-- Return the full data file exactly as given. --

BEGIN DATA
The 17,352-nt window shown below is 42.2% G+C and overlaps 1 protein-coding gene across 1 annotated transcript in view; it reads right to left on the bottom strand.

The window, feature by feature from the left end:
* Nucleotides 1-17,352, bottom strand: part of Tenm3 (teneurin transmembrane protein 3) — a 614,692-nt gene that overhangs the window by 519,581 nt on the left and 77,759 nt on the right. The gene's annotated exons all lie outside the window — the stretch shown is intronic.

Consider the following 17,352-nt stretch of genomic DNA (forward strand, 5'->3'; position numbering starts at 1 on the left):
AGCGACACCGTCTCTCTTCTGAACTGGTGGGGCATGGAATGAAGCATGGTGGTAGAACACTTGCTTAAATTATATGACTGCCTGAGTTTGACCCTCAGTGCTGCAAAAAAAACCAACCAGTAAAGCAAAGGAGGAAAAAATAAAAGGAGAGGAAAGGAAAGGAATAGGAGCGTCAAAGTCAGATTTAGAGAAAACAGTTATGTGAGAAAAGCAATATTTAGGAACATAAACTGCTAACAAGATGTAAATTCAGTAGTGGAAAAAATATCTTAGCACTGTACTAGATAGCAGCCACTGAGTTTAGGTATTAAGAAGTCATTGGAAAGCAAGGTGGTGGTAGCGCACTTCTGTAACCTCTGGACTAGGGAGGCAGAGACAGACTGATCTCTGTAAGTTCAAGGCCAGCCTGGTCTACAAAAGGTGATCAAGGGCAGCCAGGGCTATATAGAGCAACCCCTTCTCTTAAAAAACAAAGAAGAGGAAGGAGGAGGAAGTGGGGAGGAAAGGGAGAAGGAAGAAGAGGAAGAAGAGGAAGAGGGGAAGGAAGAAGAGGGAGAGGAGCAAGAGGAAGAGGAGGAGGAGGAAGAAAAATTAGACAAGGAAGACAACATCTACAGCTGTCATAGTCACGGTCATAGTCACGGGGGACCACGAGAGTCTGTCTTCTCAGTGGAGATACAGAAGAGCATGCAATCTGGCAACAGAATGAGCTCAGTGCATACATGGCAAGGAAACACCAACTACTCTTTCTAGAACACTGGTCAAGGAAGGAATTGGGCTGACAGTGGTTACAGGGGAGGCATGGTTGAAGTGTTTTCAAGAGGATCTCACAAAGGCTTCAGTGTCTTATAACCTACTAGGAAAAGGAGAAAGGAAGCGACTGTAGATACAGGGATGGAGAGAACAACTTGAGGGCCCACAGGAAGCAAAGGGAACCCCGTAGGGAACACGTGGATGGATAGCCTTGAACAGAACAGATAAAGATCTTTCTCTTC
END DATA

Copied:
The 17,352-nt window shown below is 42.2% G+C and overlaps 1 protein-coding gene across 1 annotated transcript in view; it reads right to left on the bottom strand.

The window, feature by feature from the left end:
* Nucleotides 1-17,352, bottom strand: part of Tenm3 (teneurin transmembrane protein 3) — a 614,692-nt gene that overhangs the window by 519,581 nt on the left and 77,759 nt on the right. The gene's annotated exons all lie outside the window — the stretch shown is intronic.

Consider the following 17,352-nt stretch of genomic DNA (forward strand, 5'->3'; position numbering starts at 1 on the left):
AGCGACACCGTCTCTCTTCTGAACTGGTGGGGCATGGAATGAAGCATGGTGGTAGAACACTTGCTTAAATTATATGACTGCCTGAGTTTGACCCTCAGTGCTGCAAAAAAAACCAACCAGTAAAGCAAAGGAGGAAAAAATAAAAGGAGAGGAAAGGAAAGGAATAGGAGCGTCAAAGTCAGATTTAGAGAAAACAGTTATGTGAGAAAAGCAATATTTAGGAACATAAACTGCTAACAAGATGTAAATTCAGTAGTGGAAAAAATATCTTAGCACTGTACTAGATAGCAGCCACTGAGTTTAGGTATTAAGAAGTCATTGGAAAGCAAGGTGGTGGTAGCGCACTTCTGTAACCTCTGGACTAGGGAGGCAGAGACAGACTGATCTCTGTAAGTTCAAGGCCAGCCTGGTCTACAAAAGGTGATCAAGGGCAGCCAGGGCTATATAGAGCAACCCCTTCTCTTAAAAAACAAAGAAGAGGAAGGAGGAGGAAGTGGGGAGGAAAGGGAGAAGGAAGAAGAGGAAGAAGAGGAAGAGGGGAAGGAAGAAGAGGGAGAGGAGCAAGAGGAAGAGGAGGAGGAGGAAGAAAAATTAGACAAGGAAGACAACATCTACAGCTGTCATAGTCACGGTCATAGTCACGGGGGACCACGAGAGTCTGTCTTCTCAGTGGAGATACAGAAGAGCATGCAATCTGGCAACAGAATGAGCTCAGTGCATACATGGCAAGGAAACACCAACTACTCTTTCTAGAACACTGGTCAAGGAAGGAATTGGGCTGACAGTGGTTACAGGGGAGGCATGGTTGAAGTGTTTTCAAGAGGATCTCACAAAGGCTTCAGTGTCTTATAACCTACTAGGAAAAGGAGAAAGGAAGCGACTGTAGATACAGGGATGGAGAGAACAACTTGAGGGCCCACAGGAAGCAAAGGGAACCCCGTAGGGAACACGTGGATGGATAGCCTTGAACAGAACAGATAAAGATCTTTCTCTTC